When you have food intolerances, allergies, or other limitations, there are not a lot of things you can buy in the store pre-made. Much of American food is processed and, depending on your food limitations, probably contains some ingredient you can't have or don't want. One of the things that is difficult to find in stores or restaurants is pizza. About 4:00pm today I made the mistake of asking Dona and Samantha (my wife and daughter, respectively) what we should have to eat for supper/dinner. I was thinking spaghetti, because there's a jar of store-bought sauce in the cupboard and a bunch of noodles ready for the cooking. It would be a fairly quick and easy meal. "Pizza!" was the answer I received. Actually, Samantha voted first for her normal request (pancakes) and Dona vetoed spaghetti.
"We just had spaghetti."
"Not for several months!" I said.Dona doesn't like spaghetti. I don't really know why, but even if we have it twice a year, it's too often for her. I would like it about once a month. Spaghetti must have made her think Italian or something because her next thought was, "Pizza!" "Yeah! Pizza!" says Samantha. I know when I'm out-voted.
The pizza I make is highly regarded in the family. I always thought it was decent, but not great. However, I receive a lot of accolades every time I make it. Mostly I thought that Dona and Samantha were being nice. However, I decided my pizza might be good when even my 22-year-old stepdaughter, when we had pizza a couple of weeks ago, liked it. I took that as high praise, because she has more refined tastes than I do. I used to make a rice-flour crust for myself and a wheat crust for them, but since Dona and Samantha have had limits placed on their food intake I had to find another crust for them. I found one that we all could eat. I also like it because it's fast. I can whip one out in ten minutes.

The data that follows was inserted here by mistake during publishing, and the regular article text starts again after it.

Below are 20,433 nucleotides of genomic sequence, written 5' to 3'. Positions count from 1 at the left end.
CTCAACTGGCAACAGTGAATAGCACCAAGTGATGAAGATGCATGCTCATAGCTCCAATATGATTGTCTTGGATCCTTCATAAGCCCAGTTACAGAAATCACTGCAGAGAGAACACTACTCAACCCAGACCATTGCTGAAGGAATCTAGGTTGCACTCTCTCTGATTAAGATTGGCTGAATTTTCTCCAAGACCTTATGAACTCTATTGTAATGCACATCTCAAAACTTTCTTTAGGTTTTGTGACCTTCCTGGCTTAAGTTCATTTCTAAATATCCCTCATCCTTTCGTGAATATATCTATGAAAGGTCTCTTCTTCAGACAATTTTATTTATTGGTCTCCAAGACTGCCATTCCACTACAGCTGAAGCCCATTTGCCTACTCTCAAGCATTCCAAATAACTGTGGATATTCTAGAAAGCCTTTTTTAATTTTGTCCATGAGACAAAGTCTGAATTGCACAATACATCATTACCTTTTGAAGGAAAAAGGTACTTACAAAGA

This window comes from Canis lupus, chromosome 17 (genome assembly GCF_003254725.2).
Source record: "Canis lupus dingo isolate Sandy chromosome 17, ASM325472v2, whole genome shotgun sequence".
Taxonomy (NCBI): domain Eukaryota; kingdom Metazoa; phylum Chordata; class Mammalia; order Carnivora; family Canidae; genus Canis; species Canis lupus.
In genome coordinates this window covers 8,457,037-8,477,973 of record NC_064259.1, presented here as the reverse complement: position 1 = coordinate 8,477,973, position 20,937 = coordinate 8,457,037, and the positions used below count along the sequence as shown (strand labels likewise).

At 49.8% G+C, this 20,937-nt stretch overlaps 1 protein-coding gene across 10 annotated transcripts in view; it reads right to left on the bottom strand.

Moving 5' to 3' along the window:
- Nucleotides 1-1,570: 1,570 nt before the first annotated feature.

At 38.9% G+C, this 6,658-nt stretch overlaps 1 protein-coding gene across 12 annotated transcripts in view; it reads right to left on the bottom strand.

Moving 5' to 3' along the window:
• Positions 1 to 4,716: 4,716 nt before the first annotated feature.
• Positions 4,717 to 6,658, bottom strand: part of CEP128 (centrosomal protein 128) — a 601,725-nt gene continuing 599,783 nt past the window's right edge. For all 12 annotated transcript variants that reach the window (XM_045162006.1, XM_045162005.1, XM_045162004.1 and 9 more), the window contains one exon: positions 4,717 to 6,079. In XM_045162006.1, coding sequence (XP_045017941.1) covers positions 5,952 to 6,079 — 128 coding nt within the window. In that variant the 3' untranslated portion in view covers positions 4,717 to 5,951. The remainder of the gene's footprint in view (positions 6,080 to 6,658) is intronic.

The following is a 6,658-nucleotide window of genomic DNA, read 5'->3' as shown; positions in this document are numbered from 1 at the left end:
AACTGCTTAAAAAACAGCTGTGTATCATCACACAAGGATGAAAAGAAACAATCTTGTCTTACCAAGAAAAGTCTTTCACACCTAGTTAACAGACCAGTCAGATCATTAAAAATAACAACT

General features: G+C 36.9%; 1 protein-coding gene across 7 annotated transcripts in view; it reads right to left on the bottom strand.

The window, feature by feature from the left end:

- 2/3 cup garbanzo bean flour
- 1/2 cup tapioca flour
- 2 tablespoons dry milk powder ( I had to use soy milk powder, which I happened to have, because I was out of nonfat dry milk.
- 1 tsp Xanthan gum
- 3/4 tsp salt
- 2/3 cup warm water
- 1 tsp olive oil
- 1 tsp vinegar
|The white spots are un-mixed tapioca flour|
Stir in the liquid and beat until mixed thoroughly. It's going to be a little sticky. I even tried using less water, but it still was sticky. Get out a piece of plastic wrap that is at least as long as it is wide, and spray it with cooking spray. Even if you are cheap, like I am, don't skimp on the plastic wrap. It probably will take you 4 sheets, because this will roll out fairly thin. Anyway, put two sheets of overlapping plastic wrap on the table and spray them. Scrape the dough onto the plastic wrap and spray two more sheets. Lay them, overlapping, on top of the dough and press out so it's about an inch thick and 6-8 inches in diameter. Roll with a rolling pin until the dough is 1/8-1/4 inch thick. The plastic wrap might bunch up or get caught in the dough, so you might have to peel it off once and lay it back on the dough. You can flip it over, too. Once it's rolled out, peel off the top plastic wraps and then slide your hand under the dough. Then, like a pie crust, lay it out on the pizza pan. Don't forget to peel the plastic off what is now the top side. Bake the crust at 350 degrees for 10-12 minutes, take it out and put sauce and toppings on it and bake it again until the cheese melts. My sauce recipe will be forthcoming.
**A couple of things to keep in mind about this pizza crust. You are using bean flour. If you get gas or have other reactions to beans, go easy on the pizza. The result of a surprise high fiber invasion of your intestines could be "explosive." You also could play with the flour mixture. Use less bean flour and substitute rice or quinoa. I also have a really good rice flour-tapioca flour pizza crust I used to make but that's another blog.